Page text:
As a volunteer tour guide at the Ohio Statehouse, Dan Trump is used to living with history. Sometimes, though, history makes itself known in unusual — should we say ghostly? — ways.

During one of the Statehouse’s annual haunted tours, in which visitors learn about purported paranormal activity in the state capitol building, Dan was stopped by a woman who said she smelled a rare flower.

“This woman said that the rotunda smelled so much of patchouli flowers and she wanted to know where we got them,” said Trump, 63, who lives with his wife Peggy, also a Statehouse volunteer, in Hilliard. “I told her that I had no idea what she was talking about. There were no fresh-cut flowers in the Statehouse.”

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From there, the plot thickened.

When Trump consulted with others in the Statehouse, they told him that patchouli flowers had been used when President Abraham Lincoln’s body lie in state there following his assassination in 1865. 

But that was a century-and-a-half ago.

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“There were absolutely none of them in the Statehouse at the time,” said Trump, who has had other experiences in the Statehouse that have the potential to raise hairs on the back of his neck. 

There was, for instance, the time when he was waiting for a tour group from the State Room and was given a warning from an unseen presence. 

“I’m leaning out, watching, and, just plain as day, somebody whispered in my ear: Get out,” Trump said. “I immediately turned and saw nothing. … I’m not a big ghost person, but I did hear this.”

The State Room at the Ohio Statehouse. Dan Trump said he once had someone whisper in his ear just outside the State Room.

Columbus has a long history of ghostly events

Bucky Cutright, the founder of Columbus Ghost Tours, said that while every city has its own ghost stories, Columbus has a high concentration of them.

“Columbus has a pretty unique sort of makeup,” said Cutright, 47, a native of West Virginia who moved to Columbus in 1992. “We have strange stories from the pioneer and indigenous population. … This was mecca for most of North America around 2,000 years ago, with these ancient earthworks that are around. This was a ceremonial and sacred space then.”

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It all adds up to numerous spots throughout town in which things that go bump in the night are rumored, reported and sometimes experienced firsthand.

The bedroom of Fernando Kelton. Kelton later died in this room from injuries sustained after falling out of a window.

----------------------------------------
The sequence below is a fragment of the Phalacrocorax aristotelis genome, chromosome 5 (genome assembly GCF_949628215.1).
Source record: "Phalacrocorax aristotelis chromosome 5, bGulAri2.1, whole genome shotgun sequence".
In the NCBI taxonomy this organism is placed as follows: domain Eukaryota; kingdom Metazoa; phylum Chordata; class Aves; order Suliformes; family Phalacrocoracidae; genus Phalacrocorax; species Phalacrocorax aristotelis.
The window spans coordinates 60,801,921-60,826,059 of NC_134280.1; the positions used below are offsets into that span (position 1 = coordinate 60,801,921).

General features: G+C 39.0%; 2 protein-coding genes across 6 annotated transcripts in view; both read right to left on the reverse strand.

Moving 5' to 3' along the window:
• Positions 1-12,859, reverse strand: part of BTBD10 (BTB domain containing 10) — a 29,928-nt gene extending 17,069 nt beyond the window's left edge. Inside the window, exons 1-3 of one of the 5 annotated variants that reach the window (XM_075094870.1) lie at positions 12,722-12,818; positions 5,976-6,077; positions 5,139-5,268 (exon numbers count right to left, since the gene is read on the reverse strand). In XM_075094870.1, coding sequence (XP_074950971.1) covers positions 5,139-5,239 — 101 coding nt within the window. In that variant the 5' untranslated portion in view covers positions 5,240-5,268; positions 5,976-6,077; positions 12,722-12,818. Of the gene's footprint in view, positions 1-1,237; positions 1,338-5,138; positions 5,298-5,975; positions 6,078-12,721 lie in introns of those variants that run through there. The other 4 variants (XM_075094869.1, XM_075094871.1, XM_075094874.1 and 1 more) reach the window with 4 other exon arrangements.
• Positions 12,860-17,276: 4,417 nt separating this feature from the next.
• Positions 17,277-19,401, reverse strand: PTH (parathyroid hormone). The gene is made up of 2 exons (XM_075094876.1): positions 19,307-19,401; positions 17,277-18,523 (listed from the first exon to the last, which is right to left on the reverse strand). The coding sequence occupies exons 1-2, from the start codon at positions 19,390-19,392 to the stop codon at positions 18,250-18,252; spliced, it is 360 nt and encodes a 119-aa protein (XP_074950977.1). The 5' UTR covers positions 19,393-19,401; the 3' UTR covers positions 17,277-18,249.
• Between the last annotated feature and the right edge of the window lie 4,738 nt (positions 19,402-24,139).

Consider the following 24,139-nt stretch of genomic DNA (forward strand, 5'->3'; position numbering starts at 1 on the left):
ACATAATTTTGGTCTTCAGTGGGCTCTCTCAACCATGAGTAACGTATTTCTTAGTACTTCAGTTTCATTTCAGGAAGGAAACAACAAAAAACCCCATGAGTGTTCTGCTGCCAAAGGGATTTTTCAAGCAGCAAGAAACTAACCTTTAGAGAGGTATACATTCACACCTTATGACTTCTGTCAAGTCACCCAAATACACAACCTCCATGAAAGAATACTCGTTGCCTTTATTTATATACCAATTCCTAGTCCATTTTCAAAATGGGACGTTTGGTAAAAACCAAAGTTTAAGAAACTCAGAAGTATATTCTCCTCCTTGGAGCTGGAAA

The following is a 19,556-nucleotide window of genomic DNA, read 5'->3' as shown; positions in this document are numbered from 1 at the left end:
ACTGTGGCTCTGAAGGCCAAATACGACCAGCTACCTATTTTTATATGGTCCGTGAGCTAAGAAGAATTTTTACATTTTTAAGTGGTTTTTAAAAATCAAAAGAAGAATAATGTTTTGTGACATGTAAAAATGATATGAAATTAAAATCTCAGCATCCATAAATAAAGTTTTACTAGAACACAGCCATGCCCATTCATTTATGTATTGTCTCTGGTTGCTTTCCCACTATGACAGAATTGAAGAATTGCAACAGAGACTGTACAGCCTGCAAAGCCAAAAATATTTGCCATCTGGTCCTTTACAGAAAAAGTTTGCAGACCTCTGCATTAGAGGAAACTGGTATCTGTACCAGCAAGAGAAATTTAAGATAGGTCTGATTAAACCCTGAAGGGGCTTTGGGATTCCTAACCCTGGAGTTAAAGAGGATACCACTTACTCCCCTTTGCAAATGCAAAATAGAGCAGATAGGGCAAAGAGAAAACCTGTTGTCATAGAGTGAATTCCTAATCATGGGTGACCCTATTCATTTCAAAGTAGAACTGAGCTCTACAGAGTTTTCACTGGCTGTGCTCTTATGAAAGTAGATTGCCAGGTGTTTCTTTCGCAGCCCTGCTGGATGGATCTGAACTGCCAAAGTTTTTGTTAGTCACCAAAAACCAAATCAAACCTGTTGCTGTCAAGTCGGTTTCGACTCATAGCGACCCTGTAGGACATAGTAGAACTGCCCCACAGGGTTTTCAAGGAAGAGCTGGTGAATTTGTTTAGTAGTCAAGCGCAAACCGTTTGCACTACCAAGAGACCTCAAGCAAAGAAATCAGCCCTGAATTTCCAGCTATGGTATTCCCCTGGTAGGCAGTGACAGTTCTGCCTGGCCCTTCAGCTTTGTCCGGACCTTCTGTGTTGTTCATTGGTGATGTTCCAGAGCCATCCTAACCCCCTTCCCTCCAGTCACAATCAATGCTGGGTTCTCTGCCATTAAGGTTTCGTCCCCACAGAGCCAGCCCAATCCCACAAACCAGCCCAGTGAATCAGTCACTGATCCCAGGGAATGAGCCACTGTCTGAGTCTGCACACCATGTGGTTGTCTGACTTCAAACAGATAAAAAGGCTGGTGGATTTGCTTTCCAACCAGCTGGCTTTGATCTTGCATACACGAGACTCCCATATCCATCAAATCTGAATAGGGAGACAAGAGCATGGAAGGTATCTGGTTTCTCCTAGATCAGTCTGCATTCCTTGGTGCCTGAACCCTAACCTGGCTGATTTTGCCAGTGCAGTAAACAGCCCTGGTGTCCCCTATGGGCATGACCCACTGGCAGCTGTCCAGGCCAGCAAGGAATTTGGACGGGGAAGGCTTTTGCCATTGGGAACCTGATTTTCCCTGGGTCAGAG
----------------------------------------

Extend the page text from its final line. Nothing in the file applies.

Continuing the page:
Kelton House has frequent guest

At the Kelton House Museum & Garden on East Town Street — built by one-time residents Fernando and Sophia Kelton in 1852, occupied by their descendants until 1975 and now run by the Junior League of Columbus — Executive Director Sarah Richardt reports giving a tour to a couple and seeing the lights flicker each time the name “Fernando” was spoken.

“The third time Fernando’s name was mentioned, the front door, which is an extremely heavy front door, … opened completely and stayed open for a good 15, 20 seconds and then just slowly closed,” Richardt said. “The young boy that was there was not real thrilled.”

The parlor in the Thurber House.

Thurber wrote about his ghost

Meanwhile, the Thurber House literary center and museum on Jefferson Avenue — where young James Thurber once resided — has a ghostly reputation burnished by its former occupant: Thurber’s story “The Night the Ghost Got In” fancifully retells an episode that occurred at the house in 1915. 

“(Thurber) was in an upstairs bathroom, washing his face and getting ready for bed, when he heard this stomping coming from around the downstairs,” Cutright said. “It woke his brother up. … The stomping noise came pounding up the stairs towards them, and they could see there was no visible cause.”

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In fact, the house had been the site of a grisly death that might explain the disturbances: A man who occupied the home before the Thurbers, Thomas Tracy Tress, apparently killed himself after being careless with a gun he had assumed to be unloaded.

Leah Wharton, operations director at Thurber House, said that staff members routinely report odd occurrences, including a floating orb of light encountered upstairs by a staff member.

The back staircase at the Thurber House in Columbus. According to lore, Thurber was at the top of this staircase coming out of the bathroom when he heard footsteps in the dining room below that then began racing up the stairs, though he saw no one.

Even writers-in-residence, who stay on the third floor of the house during their term, have been known to get spooked, including 2018 children’s writer-in-residence Pablo Cartaya.

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“(Cartaya) told us that he had quite a few interesting things happen to him,” Wharton said. “He would feel this sensation of prickling along his arms. One of the framed Thurber drawings in the bedroom fell off the wall in the middle of the night.”